Remaining Tulsa Race Massacre Survivors Will Receive $100,000 Foundation Gift

Justice for Greenwood Foundation announced a monetary gift to the three known living survivors of the 1921 Tulsa Race Massacre.

Viola Fletcher, Hughes Van Elli, and Lesslie Benningfield Randle will each receive $100,000 payments. This marks a critical step towards justice.

The three centenarians recently testified before Congress, sharing the impact of the racial injustices in America. Even after 100 years, little has been done to acknowledge and compensate the community for the detrimental effects of the massacre. Justice for Greenwood Foundation, a Tulsa-based nonprofit, is stepping up to the plate. The organization is taking the lead in the fight for justice through its fundraising and activism work.

“We are immensely proud to play our role in rectifying these injustices,” said Damario Solomon Simmons, executive director of the Justice For Greenwood Foundation in a statement. Simmons is also the attorney representing the three remaining survivors in the lawsuit.

He adds, “Nothing can undo the immense pain inflicted upon the remaining survivors of the massacre, but alleviating their current financial burdens inflicted not only by the massacre itself but subsequent systemic racism is the least we could do for them as we continue to push for reparations.”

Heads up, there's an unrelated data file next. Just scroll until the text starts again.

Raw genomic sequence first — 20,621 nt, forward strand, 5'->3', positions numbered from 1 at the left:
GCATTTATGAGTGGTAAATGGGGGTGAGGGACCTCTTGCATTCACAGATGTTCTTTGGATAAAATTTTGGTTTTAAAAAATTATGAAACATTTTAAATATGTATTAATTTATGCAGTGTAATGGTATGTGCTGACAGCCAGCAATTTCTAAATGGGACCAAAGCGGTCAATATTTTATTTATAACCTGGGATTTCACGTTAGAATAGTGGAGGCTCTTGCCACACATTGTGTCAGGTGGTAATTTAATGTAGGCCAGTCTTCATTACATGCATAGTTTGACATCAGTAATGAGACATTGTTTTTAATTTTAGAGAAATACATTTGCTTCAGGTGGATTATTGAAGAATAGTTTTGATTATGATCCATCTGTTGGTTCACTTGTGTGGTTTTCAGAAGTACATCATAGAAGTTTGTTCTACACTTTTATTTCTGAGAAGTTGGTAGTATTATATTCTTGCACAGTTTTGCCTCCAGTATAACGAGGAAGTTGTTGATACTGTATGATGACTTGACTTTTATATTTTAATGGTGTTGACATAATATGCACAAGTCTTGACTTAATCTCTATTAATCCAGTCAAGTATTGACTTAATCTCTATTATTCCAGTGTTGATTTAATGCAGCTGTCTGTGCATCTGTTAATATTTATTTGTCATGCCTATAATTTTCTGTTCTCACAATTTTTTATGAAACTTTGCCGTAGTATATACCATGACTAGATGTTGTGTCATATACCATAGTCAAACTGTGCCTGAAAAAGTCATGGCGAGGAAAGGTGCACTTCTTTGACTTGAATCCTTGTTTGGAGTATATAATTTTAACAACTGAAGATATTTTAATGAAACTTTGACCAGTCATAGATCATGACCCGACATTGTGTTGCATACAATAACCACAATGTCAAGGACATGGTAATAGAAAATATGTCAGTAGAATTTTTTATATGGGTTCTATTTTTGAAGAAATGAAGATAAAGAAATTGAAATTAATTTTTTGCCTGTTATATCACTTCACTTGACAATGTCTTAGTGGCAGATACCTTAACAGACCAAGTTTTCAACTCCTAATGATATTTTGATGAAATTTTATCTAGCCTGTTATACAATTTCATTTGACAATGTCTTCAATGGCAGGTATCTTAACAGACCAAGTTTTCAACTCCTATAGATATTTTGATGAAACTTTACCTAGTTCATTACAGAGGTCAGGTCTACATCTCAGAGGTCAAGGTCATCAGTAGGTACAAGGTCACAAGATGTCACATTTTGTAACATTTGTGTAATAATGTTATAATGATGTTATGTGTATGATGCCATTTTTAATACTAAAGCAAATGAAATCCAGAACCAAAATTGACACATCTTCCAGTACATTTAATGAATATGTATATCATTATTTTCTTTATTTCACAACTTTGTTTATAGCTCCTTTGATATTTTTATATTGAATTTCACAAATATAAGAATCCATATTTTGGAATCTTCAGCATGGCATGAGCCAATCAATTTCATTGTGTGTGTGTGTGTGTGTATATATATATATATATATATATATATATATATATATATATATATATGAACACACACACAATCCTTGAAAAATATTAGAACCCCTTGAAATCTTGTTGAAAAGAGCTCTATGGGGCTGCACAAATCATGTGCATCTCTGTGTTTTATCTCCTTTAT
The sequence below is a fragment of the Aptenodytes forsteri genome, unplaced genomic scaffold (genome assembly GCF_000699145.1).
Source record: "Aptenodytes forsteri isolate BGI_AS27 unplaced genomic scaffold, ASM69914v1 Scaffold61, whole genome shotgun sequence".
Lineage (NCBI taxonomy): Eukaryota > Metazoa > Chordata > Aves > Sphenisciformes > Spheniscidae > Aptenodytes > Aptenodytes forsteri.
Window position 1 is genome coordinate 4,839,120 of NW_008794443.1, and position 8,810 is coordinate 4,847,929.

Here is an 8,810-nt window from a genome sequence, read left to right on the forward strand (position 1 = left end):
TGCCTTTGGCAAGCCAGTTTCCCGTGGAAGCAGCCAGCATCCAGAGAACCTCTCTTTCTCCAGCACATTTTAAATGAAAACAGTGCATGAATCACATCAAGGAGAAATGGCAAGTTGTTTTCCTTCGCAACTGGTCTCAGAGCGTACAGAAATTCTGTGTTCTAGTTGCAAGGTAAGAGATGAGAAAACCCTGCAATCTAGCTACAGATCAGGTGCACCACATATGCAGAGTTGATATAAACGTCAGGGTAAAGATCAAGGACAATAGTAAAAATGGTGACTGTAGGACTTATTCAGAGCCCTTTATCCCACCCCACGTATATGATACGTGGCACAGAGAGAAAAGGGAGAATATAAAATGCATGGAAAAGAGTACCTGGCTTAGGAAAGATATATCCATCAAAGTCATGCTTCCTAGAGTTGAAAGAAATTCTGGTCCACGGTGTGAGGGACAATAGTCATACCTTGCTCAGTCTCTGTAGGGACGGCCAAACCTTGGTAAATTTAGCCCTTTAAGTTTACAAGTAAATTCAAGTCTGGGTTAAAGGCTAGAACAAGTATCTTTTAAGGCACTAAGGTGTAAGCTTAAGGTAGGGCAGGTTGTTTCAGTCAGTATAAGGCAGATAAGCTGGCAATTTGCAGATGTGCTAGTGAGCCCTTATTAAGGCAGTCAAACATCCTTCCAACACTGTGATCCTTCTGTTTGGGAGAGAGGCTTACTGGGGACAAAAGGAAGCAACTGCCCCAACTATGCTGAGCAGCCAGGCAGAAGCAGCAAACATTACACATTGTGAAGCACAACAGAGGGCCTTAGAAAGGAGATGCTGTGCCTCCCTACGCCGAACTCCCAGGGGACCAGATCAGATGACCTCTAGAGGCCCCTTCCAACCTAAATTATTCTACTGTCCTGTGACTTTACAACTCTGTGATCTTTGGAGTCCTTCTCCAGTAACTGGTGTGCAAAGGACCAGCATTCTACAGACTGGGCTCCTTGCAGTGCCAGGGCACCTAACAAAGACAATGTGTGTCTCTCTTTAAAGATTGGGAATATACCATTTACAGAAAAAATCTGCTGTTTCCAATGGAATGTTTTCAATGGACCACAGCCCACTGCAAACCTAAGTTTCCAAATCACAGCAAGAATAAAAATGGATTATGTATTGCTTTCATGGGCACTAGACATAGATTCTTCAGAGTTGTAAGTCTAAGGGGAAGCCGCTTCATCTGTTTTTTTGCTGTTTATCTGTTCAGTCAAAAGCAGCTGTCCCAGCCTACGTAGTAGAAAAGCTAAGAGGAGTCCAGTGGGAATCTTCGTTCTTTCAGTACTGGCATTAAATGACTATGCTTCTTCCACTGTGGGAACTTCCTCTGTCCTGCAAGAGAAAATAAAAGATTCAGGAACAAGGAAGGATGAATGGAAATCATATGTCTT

Honoring the Survivors and Legacy of the Tulsa Massacre

On March 31, 2021, people all over the world shared memories to mark the 100th anniversary of the Tulsa massacre.

A few days earlier, the Black Wall Street Legacy Festival 2021 was held in Tulsa. Viola Fletcher, the oldest living survivor of the Tulsa Massacre, attended the festival, Buzzfeed reported. Fletcher is now 107 years old. Last month, she testified before lawmakers seeking remedies.

“I will never forget the violence of the white mob when we left our home,” says Mother Fletcher. “I still see Black men being shot. I still see Black businesses being burned. Our country may forget this history, but I cannot. I will not, and other survivors do not. And our descendants do not.”

100 years ago, a white mob attacked the thriving Black district of Tulsa. Approximately 300 Black people were killed. White supremacists burned down Black businesses, homes, and churches. The destruction of Black Wall Street was not officially acknowledged and no one was held accountable. A massive pool of Black wealth was lost during the massacre.

“We cannot allow Tulsa’s leaders to champion their revisionist history and continue to exploit the very people affected by this national tragedy,” said Rashad Robinson, President of Color Of Change, in a statement. “Thanks to the leaders of the Justice for Greenwood Foundation, and so many others who continue to fight for reparations that are rightfully owed, this gift for the survivors of the Tulsa massacre shows that we have the power to demand justice for Black communities in Tulsa and all across the country.”

Color of Change shared a petition to support Justice for Greenwood.